A common pricing tactic pursued by small-business owners is to have the lowest price available. They assume that when customers compare prices, the business will have more customers and sell more units.
And that means making more money, right?
The right price for your product is influenced by many factors that might change over time. So their effects must be monitored and prices adjusted if needed.
It is important to understand how each factor influences your price, but your final decision should be based on evaluating the combined effect.
Do not disregard the effect price has on profitability, not just units sold. Learn how price affects profitability in your business and how to use the mathematical relationships behind this effect.
The relationship between the price of your product and its cost determines your gross margin. For example, if your product costs $10 and your price is $25, your gross margin percentage is 60 percent.
Lowering your price might increase sales, but it decreases your gross margin percentage. The effect on the profitability of your business might be positive or negative, depending on how much the number of units sold changes.
To predict how price changes will affect profitability, you first need to know and understand your costs. You also need to know approximately what your margin should be.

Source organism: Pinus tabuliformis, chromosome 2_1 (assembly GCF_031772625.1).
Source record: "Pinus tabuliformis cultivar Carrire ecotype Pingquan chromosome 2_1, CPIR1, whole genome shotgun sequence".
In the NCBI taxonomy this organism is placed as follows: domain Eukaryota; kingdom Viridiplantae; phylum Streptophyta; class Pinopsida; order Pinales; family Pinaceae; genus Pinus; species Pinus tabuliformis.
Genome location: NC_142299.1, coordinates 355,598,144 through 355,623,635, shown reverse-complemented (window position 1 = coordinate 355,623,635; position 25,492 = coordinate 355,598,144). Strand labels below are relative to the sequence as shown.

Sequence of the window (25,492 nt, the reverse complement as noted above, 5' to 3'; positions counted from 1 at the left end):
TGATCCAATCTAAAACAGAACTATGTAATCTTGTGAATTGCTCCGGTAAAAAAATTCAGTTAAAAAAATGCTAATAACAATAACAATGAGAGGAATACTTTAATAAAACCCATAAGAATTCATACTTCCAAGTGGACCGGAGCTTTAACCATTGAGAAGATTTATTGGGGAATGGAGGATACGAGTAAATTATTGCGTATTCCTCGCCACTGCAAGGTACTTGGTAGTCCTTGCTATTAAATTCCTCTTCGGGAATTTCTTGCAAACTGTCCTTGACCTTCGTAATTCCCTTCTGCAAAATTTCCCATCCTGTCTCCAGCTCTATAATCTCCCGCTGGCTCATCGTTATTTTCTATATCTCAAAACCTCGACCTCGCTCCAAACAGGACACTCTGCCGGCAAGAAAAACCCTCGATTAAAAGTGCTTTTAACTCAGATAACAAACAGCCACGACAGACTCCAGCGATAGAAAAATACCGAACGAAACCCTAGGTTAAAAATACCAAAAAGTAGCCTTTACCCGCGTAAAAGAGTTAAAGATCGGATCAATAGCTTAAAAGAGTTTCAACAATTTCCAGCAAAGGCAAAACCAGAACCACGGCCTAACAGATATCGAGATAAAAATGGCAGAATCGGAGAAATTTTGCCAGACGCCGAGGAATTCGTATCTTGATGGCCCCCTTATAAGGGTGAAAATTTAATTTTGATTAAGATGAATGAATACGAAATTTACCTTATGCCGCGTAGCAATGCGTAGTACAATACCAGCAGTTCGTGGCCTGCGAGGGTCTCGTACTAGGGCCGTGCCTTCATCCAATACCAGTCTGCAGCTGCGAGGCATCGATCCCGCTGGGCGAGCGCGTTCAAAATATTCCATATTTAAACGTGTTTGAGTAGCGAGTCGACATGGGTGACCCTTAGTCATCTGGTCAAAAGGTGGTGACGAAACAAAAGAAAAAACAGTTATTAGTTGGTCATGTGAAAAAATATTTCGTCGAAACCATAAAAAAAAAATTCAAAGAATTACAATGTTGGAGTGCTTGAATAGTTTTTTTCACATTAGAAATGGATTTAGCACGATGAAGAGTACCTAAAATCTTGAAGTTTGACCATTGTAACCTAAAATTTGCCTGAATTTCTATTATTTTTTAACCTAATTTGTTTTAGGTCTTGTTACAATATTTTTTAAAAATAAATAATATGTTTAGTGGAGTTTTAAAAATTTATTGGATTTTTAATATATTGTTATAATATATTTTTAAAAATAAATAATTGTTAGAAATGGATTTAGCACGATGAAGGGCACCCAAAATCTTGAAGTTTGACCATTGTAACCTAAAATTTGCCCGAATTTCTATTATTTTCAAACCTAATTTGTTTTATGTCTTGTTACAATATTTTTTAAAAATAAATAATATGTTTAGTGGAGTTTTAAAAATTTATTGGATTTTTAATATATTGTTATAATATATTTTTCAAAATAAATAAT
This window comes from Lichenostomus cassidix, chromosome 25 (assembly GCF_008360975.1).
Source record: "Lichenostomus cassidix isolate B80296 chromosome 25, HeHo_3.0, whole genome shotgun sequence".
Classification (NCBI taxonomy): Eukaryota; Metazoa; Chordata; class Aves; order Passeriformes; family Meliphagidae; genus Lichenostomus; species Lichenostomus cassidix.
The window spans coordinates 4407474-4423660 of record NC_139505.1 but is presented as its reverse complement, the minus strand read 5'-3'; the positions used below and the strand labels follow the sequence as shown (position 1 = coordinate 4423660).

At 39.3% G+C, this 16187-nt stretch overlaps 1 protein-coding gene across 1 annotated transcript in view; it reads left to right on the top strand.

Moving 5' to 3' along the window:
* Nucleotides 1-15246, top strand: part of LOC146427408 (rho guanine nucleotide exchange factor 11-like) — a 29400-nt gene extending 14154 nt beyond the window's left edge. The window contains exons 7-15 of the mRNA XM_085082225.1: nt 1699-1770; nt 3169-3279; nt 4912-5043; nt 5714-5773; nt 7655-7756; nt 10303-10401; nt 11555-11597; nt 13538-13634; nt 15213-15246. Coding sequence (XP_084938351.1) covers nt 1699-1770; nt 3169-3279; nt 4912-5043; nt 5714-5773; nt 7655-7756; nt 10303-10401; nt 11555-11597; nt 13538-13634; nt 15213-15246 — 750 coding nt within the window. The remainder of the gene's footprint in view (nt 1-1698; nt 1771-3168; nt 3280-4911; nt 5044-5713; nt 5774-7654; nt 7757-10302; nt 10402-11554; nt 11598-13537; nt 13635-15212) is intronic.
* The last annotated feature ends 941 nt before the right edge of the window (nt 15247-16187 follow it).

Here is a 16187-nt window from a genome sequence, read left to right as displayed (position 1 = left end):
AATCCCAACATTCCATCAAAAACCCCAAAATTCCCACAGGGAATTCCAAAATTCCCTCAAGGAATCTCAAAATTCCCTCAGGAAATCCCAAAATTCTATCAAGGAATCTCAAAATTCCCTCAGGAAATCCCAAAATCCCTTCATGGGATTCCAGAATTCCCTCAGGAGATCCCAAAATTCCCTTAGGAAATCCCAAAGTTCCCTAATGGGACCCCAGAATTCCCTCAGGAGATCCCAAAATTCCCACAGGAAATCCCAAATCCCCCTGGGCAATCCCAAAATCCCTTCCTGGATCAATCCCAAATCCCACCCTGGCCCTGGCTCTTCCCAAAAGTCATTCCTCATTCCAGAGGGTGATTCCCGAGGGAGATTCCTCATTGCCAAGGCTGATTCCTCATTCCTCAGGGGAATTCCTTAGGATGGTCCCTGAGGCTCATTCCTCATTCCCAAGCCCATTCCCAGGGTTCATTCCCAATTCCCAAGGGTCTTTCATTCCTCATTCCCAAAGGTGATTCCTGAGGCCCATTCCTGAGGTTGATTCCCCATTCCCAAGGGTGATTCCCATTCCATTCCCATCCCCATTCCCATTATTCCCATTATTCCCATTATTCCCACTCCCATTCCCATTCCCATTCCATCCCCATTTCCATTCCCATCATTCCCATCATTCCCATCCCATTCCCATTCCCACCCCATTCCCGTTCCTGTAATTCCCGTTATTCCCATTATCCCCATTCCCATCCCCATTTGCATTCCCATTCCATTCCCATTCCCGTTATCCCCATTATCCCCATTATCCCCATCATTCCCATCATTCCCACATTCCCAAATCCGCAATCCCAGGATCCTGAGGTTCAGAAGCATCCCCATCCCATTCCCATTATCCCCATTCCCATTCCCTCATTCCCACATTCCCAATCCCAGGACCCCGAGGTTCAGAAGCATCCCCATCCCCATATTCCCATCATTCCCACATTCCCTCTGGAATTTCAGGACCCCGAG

You can learn this by looking at industry averages that can be obtained from sources such as Risk Management Associates, Financial Research Associates and trade associations.
Also consider how your customers may react to changes in price. If you decrease price 10 percent, how much might your units sold increase? Perhaps 10 percent? Or 50 percent? Or none at all?
How many more units would you have to sell at the lower price just to stay at the same profit level? Once you do the math, the number might surprise you.
You also cannot ignore the competition. Know the range of prices your competitors are charging and where you want to fit into that range.
One way to learn about the competition’s prices is to shop the competition yourself as if you were their customer. But plan ahead and know what you want to observe and what questions you want to ask.
You can also learn about your competitors’ pricing methods through observing their ads, visiting their Web sites and attending industry trade shows.
Know how the quality of your product compares to the competition. Understand what your customers value and be able to confidently communicate to them the greater value you offer.
Your price is related to the image you want to convey to your customers. They sometimes believe that products are inferior if the price is low.
Consider how people might perceive the value and quality of a $5 bottle of wine versus a $100 bottle of wine.
Finally, your customers might buy more if you offer price discounts. But discounting too often can cause customers to expect the discounted price all the time, feeling that it is the “real” price.
Sometimes it is better to offer an additional item “free with purchase” instead of discounting your price. This typically costs you less, and people love the idea of getting something “free.”
You can find help with understanding the pricing process at your local Small Business Development Center.
Connie Edwards is a business consultant with the University of Georgia’s Small Business Development Center. Contact her at 651-3200.